The Federal Reserve has raised its federal funds rate target by 150 basis points since March, and speculation now centers on how much further the Fed will go.
Interest-rate futures traders see an 89% probability that the central bank will lift rates by at least another 175 basis points this year.
But Michael Burry, whose character (played by Christian Bale) had a starring role in “The Big Short” Movie, sees things differently. He’s already talking about the Fed reversing field to cut rates.
The tweet links to a CNN story that reports about the bulge in inventories and says that some stores, when giving refunds for returns, are asking customers to keep the merchandise. That way stores can trim their inventories.
What Is the Bullwhip Effect?
The bullwhip effect refers to a small fluctuation at one end of a chain having a larger impact along the path to the end, just like a bullwhip. “Google it. Worth understanding for your investing endeavors,” Burry writes.
In other words, the excess inventory points to economic weakness that will pull inflation down, Burry is saying. Consumer prices soared 8.6% in the 12 months through May.
And that deflation will push the Fed to cut rates instead of raising them and to stop selling Treasury and mortgage bonds from its balance sheet. That selling constitutes quantitative tightening.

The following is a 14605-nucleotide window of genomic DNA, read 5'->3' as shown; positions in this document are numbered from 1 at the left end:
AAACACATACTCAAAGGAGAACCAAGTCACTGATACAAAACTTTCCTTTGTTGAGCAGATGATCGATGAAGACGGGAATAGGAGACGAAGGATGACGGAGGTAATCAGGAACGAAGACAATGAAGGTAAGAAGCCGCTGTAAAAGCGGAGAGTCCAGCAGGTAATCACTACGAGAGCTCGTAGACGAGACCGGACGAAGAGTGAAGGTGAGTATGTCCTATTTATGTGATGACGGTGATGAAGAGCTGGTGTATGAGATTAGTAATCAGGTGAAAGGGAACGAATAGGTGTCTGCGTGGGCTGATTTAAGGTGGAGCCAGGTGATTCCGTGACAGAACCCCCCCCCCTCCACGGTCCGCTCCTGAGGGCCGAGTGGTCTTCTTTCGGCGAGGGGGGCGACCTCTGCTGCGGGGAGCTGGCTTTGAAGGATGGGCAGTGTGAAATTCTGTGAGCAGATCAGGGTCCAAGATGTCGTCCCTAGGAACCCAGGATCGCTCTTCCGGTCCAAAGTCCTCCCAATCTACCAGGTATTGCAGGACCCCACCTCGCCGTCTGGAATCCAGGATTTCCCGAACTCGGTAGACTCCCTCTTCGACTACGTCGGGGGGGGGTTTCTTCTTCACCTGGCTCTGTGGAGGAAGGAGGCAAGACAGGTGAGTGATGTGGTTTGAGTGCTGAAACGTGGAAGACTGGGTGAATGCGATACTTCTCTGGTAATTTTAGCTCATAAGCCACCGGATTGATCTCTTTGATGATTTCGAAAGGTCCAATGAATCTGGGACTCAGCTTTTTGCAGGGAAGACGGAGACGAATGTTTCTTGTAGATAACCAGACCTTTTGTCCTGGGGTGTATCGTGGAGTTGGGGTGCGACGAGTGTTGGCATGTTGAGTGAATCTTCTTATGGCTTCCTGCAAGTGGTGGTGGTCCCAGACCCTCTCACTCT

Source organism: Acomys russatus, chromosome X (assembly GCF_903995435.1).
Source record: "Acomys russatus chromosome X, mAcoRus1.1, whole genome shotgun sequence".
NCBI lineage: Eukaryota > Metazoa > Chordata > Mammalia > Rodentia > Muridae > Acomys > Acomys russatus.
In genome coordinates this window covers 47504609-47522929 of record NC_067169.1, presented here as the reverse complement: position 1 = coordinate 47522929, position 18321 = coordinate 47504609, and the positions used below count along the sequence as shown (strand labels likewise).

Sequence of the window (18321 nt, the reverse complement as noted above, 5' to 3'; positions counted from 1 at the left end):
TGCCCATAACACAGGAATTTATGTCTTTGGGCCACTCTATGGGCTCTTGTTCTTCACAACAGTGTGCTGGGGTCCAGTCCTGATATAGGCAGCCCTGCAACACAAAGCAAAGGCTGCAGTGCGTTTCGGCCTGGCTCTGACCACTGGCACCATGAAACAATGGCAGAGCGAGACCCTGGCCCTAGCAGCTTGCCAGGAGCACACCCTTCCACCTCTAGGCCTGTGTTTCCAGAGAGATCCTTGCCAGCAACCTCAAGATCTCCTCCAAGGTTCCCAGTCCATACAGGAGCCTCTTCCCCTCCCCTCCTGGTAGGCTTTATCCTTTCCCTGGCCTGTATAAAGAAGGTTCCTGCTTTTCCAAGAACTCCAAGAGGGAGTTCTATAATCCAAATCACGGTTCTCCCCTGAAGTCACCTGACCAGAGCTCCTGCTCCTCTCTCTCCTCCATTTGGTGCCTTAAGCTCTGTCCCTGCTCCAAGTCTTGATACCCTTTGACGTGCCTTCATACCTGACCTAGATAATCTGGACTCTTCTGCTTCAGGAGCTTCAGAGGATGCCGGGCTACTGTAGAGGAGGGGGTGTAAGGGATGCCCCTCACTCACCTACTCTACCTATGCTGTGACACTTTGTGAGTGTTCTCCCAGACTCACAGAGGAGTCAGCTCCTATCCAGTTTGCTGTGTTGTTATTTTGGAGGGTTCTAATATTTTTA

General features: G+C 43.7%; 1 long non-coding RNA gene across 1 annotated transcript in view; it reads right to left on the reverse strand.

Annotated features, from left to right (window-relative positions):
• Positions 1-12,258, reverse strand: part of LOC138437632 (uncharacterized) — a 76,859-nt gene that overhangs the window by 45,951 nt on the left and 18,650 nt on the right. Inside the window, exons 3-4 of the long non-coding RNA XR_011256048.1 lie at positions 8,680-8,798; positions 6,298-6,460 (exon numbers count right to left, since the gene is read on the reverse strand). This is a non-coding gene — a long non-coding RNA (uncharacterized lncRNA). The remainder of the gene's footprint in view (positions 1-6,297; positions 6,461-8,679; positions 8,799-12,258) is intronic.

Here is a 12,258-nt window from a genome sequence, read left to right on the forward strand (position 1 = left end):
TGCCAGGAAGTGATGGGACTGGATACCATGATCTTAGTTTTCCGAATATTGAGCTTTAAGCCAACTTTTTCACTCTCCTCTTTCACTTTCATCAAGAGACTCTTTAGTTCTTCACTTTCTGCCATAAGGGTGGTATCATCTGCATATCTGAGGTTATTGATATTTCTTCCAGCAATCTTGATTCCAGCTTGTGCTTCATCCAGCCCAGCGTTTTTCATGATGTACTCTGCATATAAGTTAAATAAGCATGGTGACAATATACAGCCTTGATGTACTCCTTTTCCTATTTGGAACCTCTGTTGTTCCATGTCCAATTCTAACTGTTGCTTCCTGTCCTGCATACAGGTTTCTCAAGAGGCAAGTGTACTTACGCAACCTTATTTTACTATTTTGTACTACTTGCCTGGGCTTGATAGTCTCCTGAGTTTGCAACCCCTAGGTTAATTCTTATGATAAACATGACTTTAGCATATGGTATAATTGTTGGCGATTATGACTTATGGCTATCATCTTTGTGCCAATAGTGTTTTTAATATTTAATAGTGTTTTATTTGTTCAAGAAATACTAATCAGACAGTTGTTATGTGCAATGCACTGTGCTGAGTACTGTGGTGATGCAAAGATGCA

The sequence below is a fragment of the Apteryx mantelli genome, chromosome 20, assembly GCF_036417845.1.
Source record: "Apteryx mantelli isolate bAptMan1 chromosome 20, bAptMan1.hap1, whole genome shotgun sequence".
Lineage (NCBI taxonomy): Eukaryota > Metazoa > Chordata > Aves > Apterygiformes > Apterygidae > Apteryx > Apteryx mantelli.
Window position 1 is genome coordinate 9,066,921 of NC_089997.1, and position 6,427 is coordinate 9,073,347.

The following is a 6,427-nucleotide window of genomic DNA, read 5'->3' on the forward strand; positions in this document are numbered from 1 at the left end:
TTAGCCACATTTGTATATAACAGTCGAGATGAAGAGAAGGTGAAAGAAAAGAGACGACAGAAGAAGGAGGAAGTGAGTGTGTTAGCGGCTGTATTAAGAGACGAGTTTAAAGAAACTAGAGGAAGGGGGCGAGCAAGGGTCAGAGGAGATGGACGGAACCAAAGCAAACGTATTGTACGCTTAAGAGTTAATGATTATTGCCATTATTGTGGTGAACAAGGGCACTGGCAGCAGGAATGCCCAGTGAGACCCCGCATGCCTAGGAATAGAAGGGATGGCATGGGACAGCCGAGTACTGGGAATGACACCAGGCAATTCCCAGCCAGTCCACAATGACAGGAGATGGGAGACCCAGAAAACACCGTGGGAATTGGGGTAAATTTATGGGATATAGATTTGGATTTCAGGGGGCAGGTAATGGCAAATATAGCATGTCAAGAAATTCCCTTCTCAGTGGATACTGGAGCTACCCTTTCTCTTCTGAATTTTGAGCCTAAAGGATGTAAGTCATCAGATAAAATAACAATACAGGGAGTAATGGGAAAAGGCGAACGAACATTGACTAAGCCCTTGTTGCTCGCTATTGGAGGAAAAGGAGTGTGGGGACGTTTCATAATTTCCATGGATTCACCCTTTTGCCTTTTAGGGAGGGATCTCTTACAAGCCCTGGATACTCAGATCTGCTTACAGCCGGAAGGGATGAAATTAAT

Meanwhile, Harvard economist Larry Summers doesn’t expect the Fed to let up on its rate hikes anytime soon, but he does expect the rate moves to ultimately push the economy into recession.
And then he thinks we will reenter a period of secular stagnation, where growth and interest rates are subpar and financial-market bubbles result.
What is Goldman Sachs View?
Goldman Sachs economists recently increased the probability they see for recession.
“Commodity prices have risen further and pushed up inflation expectations, and shelter inflation jumped in May,” the economists said.
“In response, the Fed has front-loaded rate hikes more aggressively, terminal rate
expectations have risen, and financial conditions have tightened further.”
Those tighter conditions “imply a substantially larger drag on growth—somewhat more than we think is necessary,” the economists said.
The economists peg the chance of a recession over the next two years at 48%, up from 35% previously.